A Gentle Winter
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“The Root will be here soon, my Branch.” The messenger said.

“Good.” The Branch of the River responded, “the preparations are complete, we will welcome him as if he were King Stone himself.” The Branch’s dark green body seemed to match the River Palace. The moss-covered cobblestone walls supported a low ceiling. Even with torches lit the hall felt dark and grim. The sounds of rushing water could faintly be heard.

The Ambassador had grown used to this. He learned to ignore the storm that seemed to surround him, those who had lived in the palace for their entire lives hardly knew it was there. The Hills were far away from any rivers. In the mountains it was simply rock and birds. The Ambassador had the pinkish flesh and arms of one from the Hill Province, he towered over the inhabitants of the river, most only half his height. The Ambassador of the Fire Province was the only one he never had to bend over to talk to. While those of the Hill had their arms, those of Fire had their thick flesh and spikes.

The Branch of the river sat in his moss covered throne, to the left was his head servant. To the right was the empty seat intended for the Root.

The Ambassador had never met King Stone’s first Root, but he had heard tales of his new one. Root Snowflake was not his King. He remembered when the Branch of the River had first sent his threats to the Hill. The Branch of the River would not budge, and neither would the Hill. King Stone the stubborn, they called him, he would not even touch the issue until now. I should be grateful. The last time a King came to the City on the River to resolve an issue…

“Remember, don’t drown the Root this time!” The servant joked to his Branch.

The Branch of the River gave him a cold look. King Shield was reasonable, and drowned both Branch and Ambassador, King Stone is stubborn…

He remembered the war that followed, he was only a budling back then, but he heard how The Betrayed was beaten to death by his own soldiers. The Hunted made sure not to repeat the mistakes of his predecessor, and instead died by a bear in the forest. That was fifteen winters ago, the orphaned cub King Stone and The Hunted found was said to be reaching the end in the City Under the Sun.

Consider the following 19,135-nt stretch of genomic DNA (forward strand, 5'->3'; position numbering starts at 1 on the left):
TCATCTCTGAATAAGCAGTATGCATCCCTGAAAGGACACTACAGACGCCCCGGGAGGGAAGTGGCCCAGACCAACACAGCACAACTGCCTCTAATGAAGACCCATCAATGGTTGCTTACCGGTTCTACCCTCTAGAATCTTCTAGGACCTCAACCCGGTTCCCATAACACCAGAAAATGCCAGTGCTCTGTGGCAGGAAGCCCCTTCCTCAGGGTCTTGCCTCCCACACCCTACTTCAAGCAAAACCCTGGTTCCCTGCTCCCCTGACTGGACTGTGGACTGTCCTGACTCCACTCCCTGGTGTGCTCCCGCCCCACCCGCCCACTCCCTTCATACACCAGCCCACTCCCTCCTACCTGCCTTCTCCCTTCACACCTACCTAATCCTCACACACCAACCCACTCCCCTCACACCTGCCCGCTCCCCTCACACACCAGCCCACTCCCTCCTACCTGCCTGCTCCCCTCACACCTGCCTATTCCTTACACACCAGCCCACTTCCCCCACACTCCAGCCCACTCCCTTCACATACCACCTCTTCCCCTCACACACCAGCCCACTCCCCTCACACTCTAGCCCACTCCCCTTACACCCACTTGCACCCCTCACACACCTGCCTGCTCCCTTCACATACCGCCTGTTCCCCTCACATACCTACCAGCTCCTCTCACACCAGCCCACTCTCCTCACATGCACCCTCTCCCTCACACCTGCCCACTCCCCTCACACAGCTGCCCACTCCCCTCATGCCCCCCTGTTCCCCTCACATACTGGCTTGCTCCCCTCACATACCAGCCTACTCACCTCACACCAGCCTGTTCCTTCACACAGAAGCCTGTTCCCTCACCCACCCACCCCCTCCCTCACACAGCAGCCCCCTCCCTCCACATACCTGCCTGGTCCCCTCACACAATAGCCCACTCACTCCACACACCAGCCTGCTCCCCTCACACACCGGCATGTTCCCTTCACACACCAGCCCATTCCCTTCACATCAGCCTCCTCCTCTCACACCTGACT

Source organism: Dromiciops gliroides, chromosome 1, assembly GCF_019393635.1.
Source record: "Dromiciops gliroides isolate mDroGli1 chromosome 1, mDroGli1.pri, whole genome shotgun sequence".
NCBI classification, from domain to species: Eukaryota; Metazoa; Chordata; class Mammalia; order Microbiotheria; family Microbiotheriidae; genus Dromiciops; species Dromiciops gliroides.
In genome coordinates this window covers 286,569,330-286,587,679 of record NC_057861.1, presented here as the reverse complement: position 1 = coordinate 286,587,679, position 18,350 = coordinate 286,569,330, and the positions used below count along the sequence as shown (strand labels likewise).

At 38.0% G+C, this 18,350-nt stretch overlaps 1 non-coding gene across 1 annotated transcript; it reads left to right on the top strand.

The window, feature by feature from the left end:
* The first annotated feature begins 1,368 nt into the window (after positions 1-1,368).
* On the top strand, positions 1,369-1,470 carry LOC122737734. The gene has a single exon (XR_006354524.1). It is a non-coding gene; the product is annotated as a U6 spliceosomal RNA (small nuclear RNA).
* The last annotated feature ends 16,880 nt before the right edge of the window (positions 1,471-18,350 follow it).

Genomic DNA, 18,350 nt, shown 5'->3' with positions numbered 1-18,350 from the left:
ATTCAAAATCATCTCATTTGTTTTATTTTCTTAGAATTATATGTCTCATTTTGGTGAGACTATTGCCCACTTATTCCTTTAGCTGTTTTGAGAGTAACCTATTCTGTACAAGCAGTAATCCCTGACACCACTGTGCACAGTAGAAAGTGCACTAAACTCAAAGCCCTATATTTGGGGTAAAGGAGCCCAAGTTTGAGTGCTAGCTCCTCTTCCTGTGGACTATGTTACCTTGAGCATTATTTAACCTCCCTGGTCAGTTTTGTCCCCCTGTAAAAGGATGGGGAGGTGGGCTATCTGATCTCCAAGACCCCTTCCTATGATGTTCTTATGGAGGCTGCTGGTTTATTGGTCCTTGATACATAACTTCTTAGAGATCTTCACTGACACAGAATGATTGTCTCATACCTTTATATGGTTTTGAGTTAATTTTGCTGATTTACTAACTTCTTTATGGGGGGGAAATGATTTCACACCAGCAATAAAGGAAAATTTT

King Stone made sure the new Branch of the Hill was obedient, but not soft. But neither was the River and now the Root was coming to settle things.

“May I announce Root Snowflake of the Plant Kingdom. May the sun shine on him.”

Those from the Province under the Sun were taller than any of the others. Their bluish-green flesh made them look like larger clones of those of the River Province, but both came from separate trees.

“You must be the Branch of the River, I am honored to meet you.”

“The Honor is mine, my Root, I have reserved a seat and a cup of rainwater just for you.”

The Root said his thanks and took his place to the right of the Branch. The Ambassador of the Hill was seated below, next to the Ambassador of Fire, at the end of the row the Ambassador under the Sun sat. As they drank a bard began to play his songs. Beginning with a usual Song of the Sun. He wants to impress the root, but it won’t change his river water to rainwater.

“Great shining sun.”
“Nothing can outshine you.”
“Nothing can outglow you.”
“Not all the stars.”
“Not all the gold.”
“Not all the flames in the world.”

“Great shining sun.”
“Thank you for your light.”
“Thank you for your warmth.”
“Thank you for your life.”

“Great shining sun.”
“Nothing can outshine you.”
“Nothing can outglow you.”
“Not all the stars.”
“Not all the gold.”
“Not all the flames in the world.”

They sipped their water through their stems silently as the Bard began his second act.

“I am the fire.”
“The King of Fire said…”

This can’t be…

“I will not burn.”
“I will turn not to ashes but to flame…”

The Shield of the Kingdom? A bold move… maybe too bold.

“Brighter than the sun and hot to melt stone.”
“I will not burn.”
“Yet now his ashes feed the grass.”

The Ambassador of the Fire Province remained silent. Now comes the part that may get us killed.

“I am the River.”
“The Branch of the River said.”
“I am the Hill.”
“The King of the Hill said.”
“United we are Kings.”
“And United we will rise.”
“The Iron heard them say.”
“The River reached out and the Iron was no more.”
“But the Stone it heard.”
“The Stone it told the Sun.”
“And the river ran dry.”

The Ambassador studied the Root as he watched. Root Snowflake swayed slightly with the music as if oblivious to it’s meaning.

“This Branch is soft.”
“The King of the Hill said.”
“The sun had cracked it.”
“And I will break it.”
“We will be the hardest Hills.”
“And bow not to none.”
“The winters they came.”
“Under the sun they cracked.”
“In a cave he was betrayed.”
“And the sun shined on the Hills.”

“I love music, do you not?” The Root said, “I wished to be a bard when I was a budling, but as I found politics suited me better.” The Branch said nothing back.